Spending the summer in South Orange

This summer, a number of Seton Hall students have elected to remain either on campus or in South Orange for reasons as varied as summer courses, participation in athletics, internships or employment.

Cheryl Janus, assistant director of Housing and Residence Life for Housing Services, said the office of Housing and Residence Life has received close to 100 summer housing applications from students wishing to remain on campus and are expecting more applications to come in as classes and finals wrap up. Additional students are planning to remain close to campus throughout the summer as well.

Nicole Dalton, a sophomore staying in her Ivy hill apartment rather than returning home to Tennessee, said that she feels South Orange has nothing to offer over the summer. “I can’t think of much to do in South Orange over the summer, but the area around South Orange has a lot,” junior Sydney Betts said.

The idea that South Orange does not have much for students to do has been at the center of many groups’ attention, both on and off campus.

This summer Adam Loehner, Seton Hall’s director of community relations, said the group will launch a new Web site at somacommunitylink.org, which will serve as “a source of information for the community and a Web portal for nonprofits of South orange and Maplewood to recruit new volunteers and advertise their events and projects.” The Web site will feature an online calendar alerting students and residents of South Orange and Maplewood of events in the community.

The South Orange Department of Recreation and Cultural Affairs, better known as The Baird, and the local organization Main Street South Orange have many community events planned. Carol Anzalone-Newman, director of Main Street South Orange, said students are more than welcome to participate. The Baird will be hosting an Old Fashioned Fourth at the Meadowlands Park in downtown South Orange in the Fourth of July. The Baird will also feature a Concerts in the Park Series every Wednesday in July beginning at 7:30 p.m.

Anzalone-Newman said Main Street South Orange also has a number of events that might interest students that are more retail-oriented.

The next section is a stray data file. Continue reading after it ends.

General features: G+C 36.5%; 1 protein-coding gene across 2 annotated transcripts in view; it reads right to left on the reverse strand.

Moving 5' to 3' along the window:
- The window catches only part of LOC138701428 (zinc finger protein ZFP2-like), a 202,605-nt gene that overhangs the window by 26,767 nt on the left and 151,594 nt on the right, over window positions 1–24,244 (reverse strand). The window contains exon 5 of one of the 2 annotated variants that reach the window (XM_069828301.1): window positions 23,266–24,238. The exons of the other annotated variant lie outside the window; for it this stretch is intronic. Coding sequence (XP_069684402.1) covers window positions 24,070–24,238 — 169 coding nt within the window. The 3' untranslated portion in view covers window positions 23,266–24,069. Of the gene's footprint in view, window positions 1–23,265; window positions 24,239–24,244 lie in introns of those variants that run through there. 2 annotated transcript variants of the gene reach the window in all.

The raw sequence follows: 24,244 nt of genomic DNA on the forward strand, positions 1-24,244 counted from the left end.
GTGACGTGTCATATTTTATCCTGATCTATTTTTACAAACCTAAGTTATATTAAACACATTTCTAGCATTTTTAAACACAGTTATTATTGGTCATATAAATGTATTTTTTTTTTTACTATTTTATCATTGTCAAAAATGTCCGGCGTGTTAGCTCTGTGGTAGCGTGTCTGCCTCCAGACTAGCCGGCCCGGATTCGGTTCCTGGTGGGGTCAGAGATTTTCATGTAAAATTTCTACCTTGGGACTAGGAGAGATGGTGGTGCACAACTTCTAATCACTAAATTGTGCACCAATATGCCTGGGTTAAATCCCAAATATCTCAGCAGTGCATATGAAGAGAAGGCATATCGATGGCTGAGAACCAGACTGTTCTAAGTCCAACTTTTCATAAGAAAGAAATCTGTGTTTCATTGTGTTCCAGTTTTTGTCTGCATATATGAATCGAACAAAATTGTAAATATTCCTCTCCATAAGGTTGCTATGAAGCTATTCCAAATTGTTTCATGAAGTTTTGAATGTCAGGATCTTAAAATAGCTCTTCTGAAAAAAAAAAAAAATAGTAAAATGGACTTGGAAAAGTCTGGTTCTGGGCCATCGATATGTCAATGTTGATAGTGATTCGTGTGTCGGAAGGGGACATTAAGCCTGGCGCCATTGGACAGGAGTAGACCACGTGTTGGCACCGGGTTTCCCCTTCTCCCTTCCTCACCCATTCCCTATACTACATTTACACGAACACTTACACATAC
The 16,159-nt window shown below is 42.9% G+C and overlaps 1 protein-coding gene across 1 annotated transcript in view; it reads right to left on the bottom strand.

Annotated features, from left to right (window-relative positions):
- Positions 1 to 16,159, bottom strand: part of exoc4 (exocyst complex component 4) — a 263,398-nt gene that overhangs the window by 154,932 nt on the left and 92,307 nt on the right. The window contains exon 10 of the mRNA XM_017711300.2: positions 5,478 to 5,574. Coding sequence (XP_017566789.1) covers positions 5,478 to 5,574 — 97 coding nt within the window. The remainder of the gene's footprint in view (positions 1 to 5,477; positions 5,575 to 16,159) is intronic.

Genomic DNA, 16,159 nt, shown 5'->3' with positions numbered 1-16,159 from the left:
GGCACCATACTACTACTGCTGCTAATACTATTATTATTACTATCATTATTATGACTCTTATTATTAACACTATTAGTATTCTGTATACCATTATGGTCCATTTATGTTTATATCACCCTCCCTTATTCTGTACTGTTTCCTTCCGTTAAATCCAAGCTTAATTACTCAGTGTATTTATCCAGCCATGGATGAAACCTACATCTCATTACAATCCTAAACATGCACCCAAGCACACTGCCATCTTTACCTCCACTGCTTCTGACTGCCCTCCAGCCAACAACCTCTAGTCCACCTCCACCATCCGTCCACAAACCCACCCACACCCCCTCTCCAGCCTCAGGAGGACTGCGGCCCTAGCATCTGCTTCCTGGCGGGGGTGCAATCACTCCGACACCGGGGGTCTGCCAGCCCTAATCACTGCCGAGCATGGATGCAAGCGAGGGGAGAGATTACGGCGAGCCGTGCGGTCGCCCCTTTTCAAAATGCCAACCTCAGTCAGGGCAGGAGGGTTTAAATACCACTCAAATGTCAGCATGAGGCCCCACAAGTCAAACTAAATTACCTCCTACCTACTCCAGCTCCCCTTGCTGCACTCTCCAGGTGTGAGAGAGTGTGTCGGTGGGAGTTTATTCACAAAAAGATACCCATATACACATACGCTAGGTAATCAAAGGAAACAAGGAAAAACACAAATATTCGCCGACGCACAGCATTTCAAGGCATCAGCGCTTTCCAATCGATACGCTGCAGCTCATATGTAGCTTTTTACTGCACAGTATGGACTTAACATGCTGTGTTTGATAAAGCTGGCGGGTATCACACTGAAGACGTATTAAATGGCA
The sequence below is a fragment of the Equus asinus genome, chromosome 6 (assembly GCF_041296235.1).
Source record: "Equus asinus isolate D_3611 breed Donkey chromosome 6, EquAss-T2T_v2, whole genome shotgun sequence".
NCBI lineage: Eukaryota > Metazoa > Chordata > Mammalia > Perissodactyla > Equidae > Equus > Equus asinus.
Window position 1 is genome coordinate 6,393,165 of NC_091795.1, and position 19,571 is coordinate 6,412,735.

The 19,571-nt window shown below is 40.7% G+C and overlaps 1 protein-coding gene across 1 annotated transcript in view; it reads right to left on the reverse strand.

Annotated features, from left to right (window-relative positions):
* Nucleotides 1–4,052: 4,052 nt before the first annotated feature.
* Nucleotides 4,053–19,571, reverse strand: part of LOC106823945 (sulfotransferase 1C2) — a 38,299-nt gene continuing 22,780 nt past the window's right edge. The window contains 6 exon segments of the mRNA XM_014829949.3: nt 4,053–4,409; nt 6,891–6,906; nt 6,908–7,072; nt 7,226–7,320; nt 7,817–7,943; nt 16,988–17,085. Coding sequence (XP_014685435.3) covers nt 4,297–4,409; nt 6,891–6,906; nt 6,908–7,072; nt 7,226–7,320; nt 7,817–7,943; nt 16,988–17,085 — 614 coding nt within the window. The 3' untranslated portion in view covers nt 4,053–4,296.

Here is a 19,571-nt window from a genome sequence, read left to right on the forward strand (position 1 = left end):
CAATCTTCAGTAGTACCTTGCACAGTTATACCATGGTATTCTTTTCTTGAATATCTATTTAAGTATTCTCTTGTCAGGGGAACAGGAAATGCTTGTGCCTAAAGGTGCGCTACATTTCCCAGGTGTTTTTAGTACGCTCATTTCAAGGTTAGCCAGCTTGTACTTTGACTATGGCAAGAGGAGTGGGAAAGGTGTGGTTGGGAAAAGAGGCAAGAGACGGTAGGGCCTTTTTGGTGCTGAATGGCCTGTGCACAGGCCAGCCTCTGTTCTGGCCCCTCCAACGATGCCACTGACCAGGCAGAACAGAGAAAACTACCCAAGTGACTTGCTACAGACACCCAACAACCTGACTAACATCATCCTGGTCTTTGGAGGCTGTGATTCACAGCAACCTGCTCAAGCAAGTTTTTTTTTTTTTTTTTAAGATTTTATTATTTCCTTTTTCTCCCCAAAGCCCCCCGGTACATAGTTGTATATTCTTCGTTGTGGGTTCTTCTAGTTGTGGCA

“We have lunchtime concerts in Spiotta Park, and we hope to bring people into town and encourage them to buy lunch at local restaurants while enjoying the music,” Anzalone-Newman said. The Lunchtime Concert Series will be held Wednesdays in June from 11:30 a.m. to 1:30 p.m. in Spiotta Park next to the Washington Mutual on South Orange Avenue.

In addition to the concerts, Main Street South Orange will also host a Farmers Market Wednesdays starting June 24 in the Sloan Street Parking lot from 2 p.m. to 7 p.m. and will likely feature special retail promotions for local shops and a guest chef from a local restaurant.

Main Street’s largest event is the Celebrate South Orange festival on June 13. The all-day event will feature live musical performances, dances, showcases of local artwork, a giant sidewalk sale and a $12 community supper featuring an array of cuisines from local restaurants.

Seton Hall students are also welcome to take advantage of Baird’s many art lessons, theater productions, community pool, tennis courts, and other recreational facilities. Loehner recommends that any student staying in South Orange over the summer go to The Baird and get a photo ID badge to that they can make the most of South Orange’s recreational facilities.

Among the badge’s perks are admittance to the community pool and playground programs, and discounts on tennis court access and several other programs, Loehner said. Students on campus need a letter from The Office of Community Relations to prove residency and students staying off campus need two forms of identification and proof of residency to procure a badge.

Graduating senior David Castrillon spend two summers in South Orange and said he had some advice for students staying in the area.

Castrillon said students should remember that “Seton Hall University is a ghost town during the summer … it is rare to come across people you might know.”

He said: “GDS does not offer regular cafeteria services during the summer. Students living on campus must be prepared to live off of microwaveable food or to pay high GDS prices in the outer cafeteria.” He recommended that students instead do their shopping at Eden Gourmet for its high quality and low prices.

For students living in South Orange rather than on campus, Castrillon said his second summer was more entertaining when he and three friends rented a house on Eder Terrace. The one drawback to staying off campus, he said, was that public safety is an issue of concern.

Author: Staff Writer

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